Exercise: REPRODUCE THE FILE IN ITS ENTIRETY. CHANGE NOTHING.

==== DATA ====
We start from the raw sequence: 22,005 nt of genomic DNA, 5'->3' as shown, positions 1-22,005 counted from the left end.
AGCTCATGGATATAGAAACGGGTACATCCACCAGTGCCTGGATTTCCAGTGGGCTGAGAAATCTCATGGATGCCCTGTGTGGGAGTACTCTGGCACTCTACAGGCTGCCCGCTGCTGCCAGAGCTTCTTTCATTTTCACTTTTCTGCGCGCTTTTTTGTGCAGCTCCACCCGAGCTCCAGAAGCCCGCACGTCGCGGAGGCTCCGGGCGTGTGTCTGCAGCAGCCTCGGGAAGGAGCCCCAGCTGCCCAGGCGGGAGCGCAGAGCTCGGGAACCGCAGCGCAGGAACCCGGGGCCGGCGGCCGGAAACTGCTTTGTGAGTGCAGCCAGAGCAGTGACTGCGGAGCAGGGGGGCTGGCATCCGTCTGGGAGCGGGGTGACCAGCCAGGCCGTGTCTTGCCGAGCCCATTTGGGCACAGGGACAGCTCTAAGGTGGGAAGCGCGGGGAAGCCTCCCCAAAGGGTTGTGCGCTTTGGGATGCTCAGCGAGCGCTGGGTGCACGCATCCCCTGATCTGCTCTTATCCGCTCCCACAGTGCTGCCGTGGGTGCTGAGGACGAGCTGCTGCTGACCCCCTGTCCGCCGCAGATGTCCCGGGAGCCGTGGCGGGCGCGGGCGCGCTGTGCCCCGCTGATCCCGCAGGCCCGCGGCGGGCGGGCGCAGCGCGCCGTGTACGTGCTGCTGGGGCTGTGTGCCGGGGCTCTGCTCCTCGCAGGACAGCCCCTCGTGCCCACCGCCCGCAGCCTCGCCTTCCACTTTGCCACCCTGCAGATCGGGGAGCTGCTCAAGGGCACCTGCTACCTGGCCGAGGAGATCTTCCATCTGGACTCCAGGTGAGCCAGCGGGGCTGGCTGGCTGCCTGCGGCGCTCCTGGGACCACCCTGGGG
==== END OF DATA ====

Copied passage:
We start from the raw sequence: 22,005 nt of genomic DNA, 5'->3' as shown, positions 1-22,005 counted from the left end.
AGCTCATGGATATAGAAACGGGTACATCCACCAGTGCCTGGATTTCCAGTGGGCTGAGAAATCTCATGGATGCCCTGTGTGGGAGTACTCTGGCACTCTACAGGCTGCCCGCTGCTGCCAGAGCTTCTTTCATTTTCACTTTTCTGCGCGCTTTTTTGTGCAGCTCCACCCGAGCTCCAGAAGCCCGCACGTCGCGGAGGCTCCGGGCGTGTGTCTGCAGCAGCCTCGGGAAGGAGCCCCAGCTGCCCAGGCGGGAGCGCAGAGCTCGGGAACCGCAGCGCAGGAACCCGGGGCCGGCGGCCGGAAACTGCTTTGTGAGTGCAGCCAGAGCAGTGACTGCGGAGCAGGGGGGCTGGCATCCGTCTGGGAGCGGGGTGACCAGCCAGGCCGTGTCTTGCCGAGCCCATTTGGGCACAGGGACAGCTCTAAGGTGGGAAGCGCGGGGAAGCCTCCCCAAAGGGTTGTGCGCTTTGGGATGCTCAGCGAGCGCTGGGTGCACGCATCCCCTGATCTGCTCTTATCCGCTCCCACAGTGCTGCCGTGGGTGCTGAGGACGAGCTGCTGCTGACCCCCTGTCCGCCGCAGATGTCCCGGGAGCCGTGGCGGGCGCGGGCGCGCTGTGCCCCGCTGATCCCGCAGGCCCGCGGCGGGCGGGCGCAGCGCGCCGTGTACGTGCTGCTGGGGCTGTGTGCCGGGGCTCTGCTCCTCGCAGGACAGCCCCTCGTGCCCACCGCCCGCAGCCTCGCCTTCCACTTTGCCACCCTGCAGATCGGGGAGCTGCTCAAGGGCACCTGCTACCTGGCCGAGGAGATCTTCCATCTGGACTCCAGGTGAGCCAGCGGGGCTGGCTGGCTGCCTGCGGCGCTCCTGGGACCACCCTGGGG